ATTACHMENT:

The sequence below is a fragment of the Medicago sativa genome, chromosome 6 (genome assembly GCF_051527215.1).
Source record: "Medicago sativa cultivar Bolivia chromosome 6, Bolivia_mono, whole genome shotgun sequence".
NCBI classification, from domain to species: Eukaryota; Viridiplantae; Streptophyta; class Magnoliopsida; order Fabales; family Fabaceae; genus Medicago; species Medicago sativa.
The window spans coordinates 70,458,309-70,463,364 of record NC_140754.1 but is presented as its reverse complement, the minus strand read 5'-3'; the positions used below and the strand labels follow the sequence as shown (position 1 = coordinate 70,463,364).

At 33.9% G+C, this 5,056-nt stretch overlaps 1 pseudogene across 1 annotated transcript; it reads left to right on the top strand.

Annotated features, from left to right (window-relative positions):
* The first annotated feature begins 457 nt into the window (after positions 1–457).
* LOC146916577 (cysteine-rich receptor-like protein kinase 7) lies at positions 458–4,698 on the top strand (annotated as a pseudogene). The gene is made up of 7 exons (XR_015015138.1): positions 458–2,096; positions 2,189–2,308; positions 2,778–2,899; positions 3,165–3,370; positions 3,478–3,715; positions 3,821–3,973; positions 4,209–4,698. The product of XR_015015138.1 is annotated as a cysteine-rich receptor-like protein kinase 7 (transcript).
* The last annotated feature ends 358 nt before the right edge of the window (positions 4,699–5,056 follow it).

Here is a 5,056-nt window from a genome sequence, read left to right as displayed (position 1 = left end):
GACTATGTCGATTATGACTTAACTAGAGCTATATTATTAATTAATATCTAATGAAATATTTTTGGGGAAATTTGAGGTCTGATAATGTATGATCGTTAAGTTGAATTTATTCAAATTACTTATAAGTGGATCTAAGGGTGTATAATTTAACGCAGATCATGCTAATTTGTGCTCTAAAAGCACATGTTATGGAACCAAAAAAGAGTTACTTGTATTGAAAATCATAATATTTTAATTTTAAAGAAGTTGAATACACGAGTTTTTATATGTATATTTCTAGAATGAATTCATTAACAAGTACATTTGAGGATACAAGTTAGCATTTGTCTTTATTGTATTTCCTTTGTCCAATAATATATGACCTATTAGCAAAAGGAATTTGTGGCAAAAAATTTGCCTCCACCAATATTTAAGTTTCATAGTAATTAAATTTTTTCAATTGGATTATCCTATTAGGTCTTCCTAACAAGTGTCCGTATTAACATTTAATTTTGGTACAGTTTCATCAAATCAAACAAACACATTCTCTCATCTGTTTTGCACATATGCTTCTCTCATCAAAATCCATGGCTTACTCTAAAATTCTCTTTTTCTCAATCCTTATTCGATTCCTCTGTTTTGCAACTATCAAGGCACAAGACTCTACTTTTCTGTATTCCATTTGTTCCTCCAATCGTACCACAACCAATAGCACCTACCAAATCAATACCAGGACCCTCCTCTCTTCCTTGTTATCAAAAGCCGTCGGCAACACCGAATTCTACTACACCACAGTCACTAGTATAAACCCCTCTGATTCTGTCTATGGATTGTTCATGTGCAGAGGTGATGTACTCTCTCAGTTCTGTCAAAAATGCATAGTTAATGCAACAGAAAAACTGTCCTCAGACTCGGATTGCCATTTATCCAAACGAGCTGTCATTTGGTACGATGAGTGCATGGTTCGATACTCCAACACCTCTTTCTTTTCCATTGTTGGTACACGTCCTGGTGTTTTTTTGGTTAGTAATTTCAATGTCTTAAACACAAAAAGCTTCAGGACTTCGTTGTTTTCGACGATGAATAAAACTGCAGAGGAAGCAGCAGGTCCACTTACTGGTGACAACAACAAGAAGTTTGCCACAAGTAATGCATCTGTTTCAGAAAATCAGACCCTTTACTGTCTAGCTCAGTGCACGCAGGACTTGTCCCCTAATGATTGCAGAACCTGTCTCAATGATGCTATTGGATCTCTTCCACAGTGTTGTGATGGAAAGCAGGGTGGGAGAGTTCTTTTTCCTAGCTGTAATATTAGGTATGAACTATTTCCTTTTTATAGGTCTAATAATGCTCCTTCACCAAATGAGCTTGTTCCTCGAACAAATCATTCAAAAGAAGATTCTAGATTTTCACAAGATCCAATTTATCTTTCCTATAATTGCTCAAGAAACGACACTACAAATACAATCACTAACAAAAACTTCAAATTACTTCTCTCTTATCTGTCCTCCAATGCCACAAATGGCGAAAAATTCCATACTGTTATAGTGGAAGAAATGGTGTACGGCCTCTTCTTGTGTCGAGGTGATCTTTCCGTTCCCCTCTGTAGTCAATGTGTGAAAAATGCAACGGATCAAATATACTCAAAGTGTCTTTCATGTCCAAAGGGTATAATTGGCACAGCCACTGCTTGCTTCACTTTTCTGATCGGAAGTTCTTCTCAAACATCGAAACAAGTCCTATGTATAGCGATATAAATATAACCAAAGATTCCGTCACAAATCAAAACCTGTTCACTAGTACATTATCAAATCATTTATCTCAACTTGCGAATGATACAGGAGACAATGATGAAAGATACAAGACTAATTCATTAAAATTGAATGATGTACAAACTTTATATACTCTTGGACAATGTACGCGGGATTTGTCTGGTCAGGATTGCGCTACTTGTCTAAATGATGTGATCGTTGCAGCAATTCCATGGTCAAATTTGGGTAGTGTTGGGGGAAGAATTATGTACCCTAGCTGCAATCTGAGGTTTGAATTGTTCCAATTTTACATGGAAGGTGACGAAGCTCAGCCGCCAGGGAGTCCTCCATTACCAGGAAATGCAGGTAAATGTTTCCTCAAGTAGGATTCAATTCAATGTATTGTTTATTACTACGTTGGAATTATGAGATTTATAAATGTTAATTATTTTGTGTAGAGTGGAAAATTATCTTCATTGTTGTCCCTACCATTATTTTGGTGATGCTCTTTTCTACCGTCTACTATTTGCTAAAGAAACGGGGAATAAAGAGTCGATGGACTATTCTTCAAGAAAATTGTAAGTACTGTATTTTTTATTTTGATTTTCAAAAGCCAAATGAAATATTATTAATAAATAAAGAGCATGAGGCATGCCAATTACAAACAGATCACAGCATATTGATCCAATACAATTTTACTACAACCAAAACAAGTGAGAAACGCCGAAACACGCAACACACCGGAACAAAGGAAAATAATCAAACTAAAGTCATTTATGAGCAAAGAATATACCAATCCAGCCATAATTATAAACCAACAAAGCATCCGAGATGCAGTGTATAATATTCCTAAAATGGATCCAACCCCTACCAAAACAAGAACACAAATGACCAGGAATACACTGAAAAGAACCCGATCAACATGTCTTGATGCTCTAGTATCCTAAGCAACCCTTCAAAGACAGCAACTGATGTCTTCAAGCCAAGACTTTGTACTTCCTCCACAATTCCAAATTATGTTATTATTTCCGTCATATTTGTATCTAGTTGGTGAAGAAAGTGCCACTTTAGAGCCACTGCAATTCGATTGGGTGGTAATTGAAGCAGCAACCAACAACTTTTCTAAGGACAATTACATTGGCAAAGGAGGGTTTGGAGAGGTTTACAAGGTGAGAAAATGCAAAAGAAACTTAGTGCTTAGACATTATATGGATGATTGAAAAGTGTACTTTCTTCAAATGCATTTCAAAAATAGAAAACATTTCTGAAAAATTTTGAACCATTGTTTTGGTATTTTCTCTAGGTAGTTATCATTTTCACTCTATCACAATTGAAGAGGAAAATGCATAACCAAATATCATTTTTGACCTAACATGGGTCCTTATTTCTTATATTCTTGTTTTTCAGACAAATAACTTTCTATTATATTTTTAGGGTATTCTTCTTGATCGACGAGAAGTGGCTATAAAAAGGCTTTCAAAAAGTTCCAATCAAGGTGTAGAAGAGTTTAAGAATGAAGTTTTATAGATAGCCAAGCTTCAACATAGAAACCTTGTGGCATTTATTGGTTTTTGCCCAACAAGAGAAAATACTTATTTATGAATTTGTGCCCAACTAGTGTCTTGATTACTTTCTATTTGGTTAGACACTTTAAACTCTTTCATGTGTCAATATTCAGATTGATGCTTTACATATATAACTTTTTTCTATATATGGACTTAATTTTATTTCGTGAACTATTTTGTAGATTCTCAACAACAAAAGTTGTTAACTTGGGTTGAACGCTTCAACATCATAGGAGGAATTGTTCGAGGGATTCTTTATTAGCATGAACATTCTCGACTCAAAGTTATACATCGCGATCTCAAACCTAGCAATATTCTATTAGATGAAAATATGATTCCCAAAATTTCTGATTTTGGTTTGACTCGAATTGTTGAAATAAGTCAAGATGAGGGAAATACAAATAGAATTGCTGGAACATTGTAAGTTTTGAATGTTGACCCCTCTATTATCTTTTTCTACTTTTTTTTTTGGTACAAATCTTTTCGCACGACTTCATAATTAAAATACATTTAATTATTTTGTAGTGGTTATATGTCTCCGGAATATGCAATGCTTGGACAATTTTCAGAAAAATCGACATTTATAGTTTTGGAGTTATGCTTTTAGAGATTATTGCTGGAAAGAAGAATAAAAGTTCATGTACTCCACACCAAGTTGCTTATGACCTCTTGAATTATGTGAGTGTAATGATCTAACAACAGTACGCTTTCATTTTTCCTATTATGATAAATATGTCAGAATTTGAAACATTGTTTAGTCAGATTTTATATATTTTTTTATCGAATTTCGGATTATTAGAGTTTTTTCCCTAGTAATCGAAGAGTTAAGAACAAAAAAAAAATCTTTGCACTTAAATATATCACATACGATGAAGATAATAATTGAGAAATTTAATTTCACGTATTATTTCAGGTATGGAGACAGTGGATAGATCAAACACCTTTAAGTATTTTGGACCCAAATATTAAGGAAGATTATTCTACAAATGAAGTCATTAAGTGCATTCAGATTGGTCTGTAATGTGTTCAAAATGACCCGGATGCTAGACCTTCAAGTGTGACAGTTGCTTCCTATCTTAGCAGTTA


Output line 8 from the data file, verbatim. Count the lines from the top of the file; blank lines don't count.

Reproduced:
* LOC146916577 (cysteine-rich receptor-like protein kinase 7) lies at positions 458–4,698 on the top strand (annotated as a pseudogene). The gene is made up of 7 exons (XR_015015138.1): positions 458–2,096; positions 2,189–2,308; positions 2,778–2,899; positions 3,165–3,370; positions 3,478–3,715; positions 3,821–3,973; positions 4,209–4,698. The product of XR_015015138.1 is annotated as a cysteine-rich receptor-like protein kinase 7 (transcript).